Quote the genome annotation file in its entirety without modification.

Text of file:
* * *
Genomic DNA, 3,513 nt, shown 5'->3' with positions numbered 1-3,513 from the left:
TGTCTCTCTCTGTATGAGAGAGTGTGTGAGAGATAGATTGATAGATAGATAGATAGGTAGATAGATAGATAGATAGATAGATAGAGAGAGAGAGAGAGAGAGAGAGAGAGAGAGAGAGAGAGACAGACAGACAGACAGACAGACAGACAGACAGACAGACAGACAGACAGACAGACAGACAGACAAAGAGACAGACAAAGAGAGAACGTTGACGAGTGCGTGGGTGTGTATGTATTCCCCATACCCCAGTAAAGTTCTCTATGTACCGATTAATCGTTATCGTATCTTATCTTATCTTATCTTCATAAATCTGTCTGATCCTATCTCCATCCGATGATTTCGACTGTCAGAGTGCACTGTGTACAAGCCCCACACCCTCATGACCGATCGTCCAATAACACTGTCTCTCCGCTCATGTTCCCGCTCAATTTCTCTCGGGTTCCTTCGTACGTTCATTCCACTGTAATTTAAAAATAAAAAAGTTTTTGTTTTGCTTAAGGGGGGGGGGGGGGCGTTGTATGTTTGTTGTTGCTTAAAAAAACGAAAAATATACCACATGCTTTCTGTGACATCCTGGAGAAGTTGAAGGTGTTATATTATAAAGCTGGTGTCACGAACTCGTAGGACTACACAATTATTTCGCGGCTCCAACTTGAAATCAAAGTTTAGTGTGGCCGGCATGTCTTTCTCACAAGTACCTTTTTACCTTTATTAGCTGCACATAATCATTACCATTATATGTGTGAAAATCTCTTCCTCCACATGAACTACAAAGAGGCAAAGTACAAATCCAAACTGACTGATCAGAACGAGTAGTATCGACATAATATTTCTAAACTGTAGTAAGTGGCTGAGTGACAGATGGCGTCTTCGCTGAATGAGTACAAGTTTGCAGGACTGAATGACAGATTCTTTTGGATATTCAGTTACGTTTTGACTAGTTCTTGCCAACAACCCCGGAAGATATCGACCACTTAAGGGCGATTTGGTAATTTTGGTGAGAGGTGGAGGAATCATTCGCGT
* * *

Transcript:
Genomic DNA, 3,513 nt, shown 5'->3' with positions numbered 1-3,513 from the left:
TGTCTCTCTCTGTATGAGAGAGTGTGTGAGAGATAGATTGATAGATAGATAGATAGGTAGATAGATAGATAGATAGATAGATAGAGAGAGAGAGAGAGAGAGAGAGAGAGAGAGAGAGAGAGACAGACAGACAGACAGACAGACAGACAGACAGACAGACAGACAGACAGACAGACAGACAGACAAAGAGACAGACAAAGAGAGAACGTTGACGAGTGCGTGGGTGTGTATGTATTCCCCATACCCCAGTAAAGTTCTCTATGTACCGATTAATCGTTATCGTATCTTATCTTATCTTATCTTCATAAATCTGTCTGATCCTATCTCCATCCGATGATTTCGACTGTCAGAGTGCACTGTGTACAAGCCCCACACCCTCATGACCGATCGTCCAATAACACTGTCTCTCCGCTCATGTTCCCGCTCAATTTCTCTCGGGTTCCTTCGTACGTTCATTCCACTGTAATTTAAAAATAAAAAAGTTTTTGTTTTGCTTAAGGGGGGGGGGGGGGCGTTGTATGTTTGTTGTTGCTTAAAAAAACGAAAAATATACCACATGCTTTCTGTGACATCCTGGAGAAGTTGAAGGTGTTATATTATAAAGCTGGTGTCACGAACTCGTAGGACTACACAATTATTTCGCGGCTCCAACTTGAAATCAAAGTTTAGTGTGGCCGGCATGTCTTTCTCACAAGTACCTTTTTACCTTTATTAGCTGCACATAATCATTACCATTATATGTGTGAAAATCTCTTCCTCCACATGAACTACAAAGAGGCAAAGTACAAATCCAAACTGACTGATCAGAACGAGTAGTATCGACATAATATTTCTAAACTGTAGTAAGTGGCTGAGTGACAGATGGCGTCTTCGCTGAATGAGTACAAGTTTGCAGGACTGAATGACAGATTCTTTTGGATATTCAGTTACGTTTTGACTAGTTCTTGCCAACAACCCCGGAAGATATCGACCACTTAAGGGCGATTTGGTAATTTTGGTGAGAGGTGGAGGAATCATTCGCGT